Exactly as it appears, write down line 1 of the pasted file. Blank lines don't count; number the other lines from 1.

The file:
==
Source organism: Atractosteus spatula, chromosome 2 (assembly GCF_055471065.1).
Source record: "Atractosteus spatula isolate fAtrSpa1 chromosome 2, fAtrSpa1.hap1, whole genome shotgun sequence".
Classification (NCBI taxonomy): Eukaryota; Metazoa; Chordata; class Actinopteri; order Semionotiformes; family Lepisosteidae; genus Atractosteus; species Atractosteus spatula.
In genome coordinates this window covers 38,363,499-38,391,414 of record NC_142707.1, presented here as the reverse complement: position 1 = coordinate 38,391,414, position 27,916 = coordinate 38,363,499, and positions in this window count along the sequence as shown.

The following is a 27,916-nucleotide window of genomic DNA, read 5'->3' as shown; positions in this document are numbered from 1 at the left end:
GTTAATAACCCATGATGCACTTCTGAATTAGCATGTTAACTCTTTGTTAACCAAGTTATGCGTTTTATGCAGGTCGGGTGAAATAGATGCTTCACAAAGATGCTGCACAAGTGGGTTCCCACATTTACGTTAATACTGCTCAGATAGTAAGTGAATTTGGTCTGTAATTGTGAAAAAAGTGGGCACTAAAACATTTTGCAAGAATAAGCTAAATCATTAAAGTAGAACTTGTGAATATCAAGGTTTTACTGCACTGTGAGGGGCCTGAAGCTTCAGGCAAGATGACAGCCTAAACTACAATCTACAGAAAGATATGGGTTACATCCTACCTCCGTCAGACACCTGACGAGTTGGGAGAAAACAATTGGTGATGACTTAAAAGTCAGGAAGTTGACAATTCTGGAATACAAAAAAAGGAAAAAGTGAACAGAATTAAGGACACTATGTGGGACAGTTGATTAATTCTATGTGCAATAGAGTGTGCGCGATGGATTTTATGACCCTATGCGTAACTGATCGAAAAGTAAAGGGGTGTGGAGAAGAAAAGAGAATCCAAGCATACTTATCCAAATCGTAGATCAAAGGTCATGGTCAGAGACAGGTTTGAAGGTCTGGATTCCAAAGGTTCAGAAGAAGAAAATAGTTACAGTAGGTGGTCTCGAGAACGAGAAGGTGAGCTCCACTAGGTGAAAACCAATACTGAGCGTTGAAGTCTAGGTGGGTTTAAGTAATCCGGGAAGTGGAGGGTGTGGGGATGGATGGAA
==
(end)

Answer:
Source organism: Atractosteus spatula, chromosome 2 (assembly GCF_055471065.1).